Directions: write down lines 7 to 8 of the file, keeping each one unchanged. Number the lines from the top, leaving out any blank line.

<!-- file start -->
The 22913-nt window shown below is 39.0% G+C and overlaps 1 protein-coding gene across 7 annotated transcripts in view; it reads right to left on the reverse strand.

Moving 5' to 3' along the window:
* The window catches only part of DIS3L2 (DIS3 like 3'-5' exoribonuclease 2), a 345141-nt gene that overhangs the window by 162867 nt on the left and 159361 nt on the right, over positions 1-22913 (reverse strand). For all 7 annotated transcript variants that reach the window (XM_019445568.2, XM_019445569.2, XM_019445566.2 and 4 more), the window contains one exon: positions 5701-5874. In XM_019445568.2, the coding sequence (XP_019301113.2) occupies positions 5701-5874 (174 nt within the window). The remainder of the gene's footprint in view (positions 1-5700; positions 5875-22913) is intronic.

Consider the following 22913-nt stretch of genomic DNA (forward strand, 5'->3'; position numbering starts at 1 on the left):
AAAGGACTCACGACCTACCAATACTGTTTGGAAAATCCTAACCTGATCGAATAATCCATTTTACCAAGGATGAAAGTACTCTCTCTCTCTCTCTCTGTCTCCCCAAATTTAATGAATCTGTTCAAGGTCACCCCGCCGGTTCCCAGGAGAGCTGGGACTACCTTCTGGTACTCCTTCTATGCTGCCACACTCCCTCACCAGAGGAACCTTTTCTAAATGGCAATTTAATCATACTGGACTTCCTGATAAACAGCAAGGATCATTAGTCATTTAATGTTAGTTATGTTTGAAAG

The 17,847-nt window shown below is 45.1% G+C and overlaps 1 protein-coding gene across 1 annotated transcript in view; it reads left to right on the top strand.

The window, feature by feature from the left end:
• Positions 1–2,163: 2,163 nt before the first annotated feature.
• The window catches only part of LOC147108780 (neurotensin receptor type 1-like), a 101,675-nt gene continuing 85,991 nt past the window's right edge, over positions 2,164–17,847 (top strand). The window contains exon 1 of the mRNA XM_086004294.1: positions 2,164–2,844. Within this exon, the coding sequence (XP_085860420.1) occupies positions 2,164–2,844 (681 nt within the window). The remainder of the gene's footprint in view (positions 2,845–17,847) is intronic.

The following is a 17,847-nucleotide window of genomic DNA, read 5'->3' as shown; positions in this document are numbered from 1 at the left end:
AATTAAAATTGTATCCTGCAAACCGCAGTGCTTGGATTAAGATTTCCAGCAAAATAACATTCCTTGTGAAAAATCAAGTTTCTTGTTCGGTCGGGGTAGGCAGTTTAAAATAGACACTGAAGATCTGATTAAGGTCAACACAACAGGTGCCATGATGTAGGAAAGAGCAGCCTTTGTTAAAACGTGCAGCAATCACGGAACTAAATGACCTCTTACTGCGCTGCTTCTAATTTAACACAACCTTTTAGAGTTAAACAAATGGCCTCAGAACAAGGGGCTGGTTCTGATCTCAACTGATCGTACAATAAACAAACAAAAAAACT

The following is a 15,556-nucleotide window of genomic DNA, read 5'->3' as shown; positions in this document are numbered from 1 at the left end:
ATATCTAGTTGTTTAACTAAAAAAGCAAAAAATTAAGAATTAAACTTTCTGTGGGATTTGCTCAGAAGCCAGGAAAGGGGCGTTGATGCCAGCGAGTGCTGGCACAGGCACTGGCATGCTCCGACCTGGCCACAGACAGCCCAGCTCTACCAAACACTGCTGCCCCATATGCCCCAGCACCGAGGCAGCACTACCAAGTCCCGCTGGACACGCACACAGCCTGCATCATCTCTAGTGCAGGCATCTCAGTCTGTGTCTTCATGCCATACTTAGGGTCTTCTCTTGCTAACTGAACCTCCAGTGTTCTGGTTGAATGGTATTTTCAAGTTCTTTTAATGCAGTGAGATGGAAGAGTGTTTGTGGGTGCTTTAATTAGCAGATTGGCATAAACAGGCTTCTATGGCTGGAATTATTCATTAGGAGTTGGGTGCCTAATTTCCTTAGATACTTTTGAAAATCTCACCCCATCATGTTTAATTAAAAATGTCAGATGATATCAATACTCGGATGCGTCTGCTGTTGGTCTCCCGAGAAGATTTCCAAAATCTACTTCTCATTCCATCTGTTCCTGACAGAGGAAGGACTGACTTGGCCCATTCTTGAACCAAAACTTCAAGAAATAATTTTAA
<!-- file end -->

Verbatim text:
The window, feature by feature from the left end:
• Positions 1–2,163: 2,163 nt before the first annotated feature.